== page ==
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Lab-Grown Meat

Caught between venture-capital and sustainability

A part of our Scenario Archives series

A petri-dish filled with red mush. The blend consists of thousands of mammalian cells, cultivated by scientists who are trying to grow meat in laboratories instead of raising and slaughtering animals. Could this be the best thing that has ever happened to carnivores – a way to enjoy meat products in a (presumably) more sustainable way?

The incorporation of meat and marrow from large animals was the first major evolutionary change in the human diet, and occurred at least 2.6 million years ago. To begin with the animals that supplied the meat came from the forests, then from farms, and in industrial times from factories. In the future, meat might come from a lab. To satisfy the increasing demand among the growing human population for food, lab-grown meat (also called in vitro, artificial, clean or cultured meat) is presented by its advocates as a good alternative for consumers who want to be more responsible but do not wish to change their diet.

Growing meat without the need to slaughter animals is not a new idea. Winston Churchill envisioned back in 1931 that in 50 years’ time, humans would “escape the absurdity of growing a whole chicken in order to eat the breast or wing, by growing these parts separately under a suitable medium”. Fast forward to 2021, where the industry of lab-grown meat is rapidly growing. Funding soared last year, with investments growing sixfold and dozens of new companies entering the race to bring the first lab-grown meat products to market.

At first glance, the formula for lab-grown meat is quite simple: Take a biopsy of cells from an animal, isolate the stem cells and feed them nutrients so that they start to proliferate. Then transfer them to a bioreactor, where the cells turn into muscle cells, start to fuse together and form strips of muscle fibre. Perfect the process and you could possibly grow hamburgers, and, eventually, steaks to feed the hungry carnivores of the planet. That’s the brief version, at least. Why would someone swap their Big Mac for something that looks like it belongs in an episode of Black Mirror, you might think? The World Economic Forum makes it clear: There is a need for radical transformation towards a global land use and food systems that serve our climate needs. As the planet’s population heads towards 10 billion, the current trends in meat consumption and production cannot be sustained. In the future, lab-grown meat might replicate the taste and consistency of traditional meat. As the industry for lab-grown meat is growing, scientists are debating whether it could potentially exacerbate or ameliorate climate change.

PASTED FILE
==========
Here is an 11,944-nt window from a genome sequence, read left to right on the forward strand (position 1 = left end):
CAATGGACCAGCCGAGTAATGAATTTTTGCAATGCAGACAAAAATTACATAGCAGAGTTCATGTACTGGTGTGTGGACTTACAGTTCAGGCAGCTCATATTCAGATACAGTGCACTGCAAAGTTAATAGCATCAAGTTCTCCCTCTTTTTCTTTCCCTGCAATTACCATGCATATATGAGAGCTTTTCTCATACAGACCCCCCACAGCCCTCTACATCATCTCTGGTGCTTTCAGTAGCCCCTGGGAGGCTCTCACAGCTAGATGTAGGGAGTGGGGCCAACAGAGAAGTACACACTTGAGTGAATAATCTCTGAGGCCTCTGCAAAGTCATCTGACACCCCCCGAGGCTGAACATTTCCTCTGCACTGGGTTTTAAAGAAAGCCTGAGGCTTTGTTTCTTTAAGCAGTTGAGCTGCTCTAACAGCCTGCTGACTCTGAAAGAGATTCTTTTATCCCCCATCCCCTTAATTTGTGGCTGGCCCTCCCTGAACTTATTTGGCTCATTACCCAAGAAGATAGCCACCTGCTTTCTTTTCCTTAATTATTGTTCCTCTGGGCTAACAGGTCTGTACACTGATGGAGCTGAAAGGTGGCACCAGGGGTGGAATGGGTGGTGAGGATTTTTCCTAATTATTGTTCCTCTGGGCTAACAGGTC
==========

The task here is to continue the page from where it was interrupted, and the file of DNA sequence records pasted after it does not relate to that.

Scientists know the impact of cattle on the environment: The global livestock industry produces more greenhouse gases than the exhaust from every form of transport on the planet combined. In fact, livestock production is responsible for around 15% of anthropogenic greenhouse gas emissions. The world’s three biggest meat companies emit more greenhouse gases than the entire nation of France. But when it comes to estimating the impact of large-scale production of lab-grown meat, it’s not as straightfor-ward, because, well, the industry does not yet exist. But that does not stop researchers from modelling the potential emissions of the future lab-grown meat industry.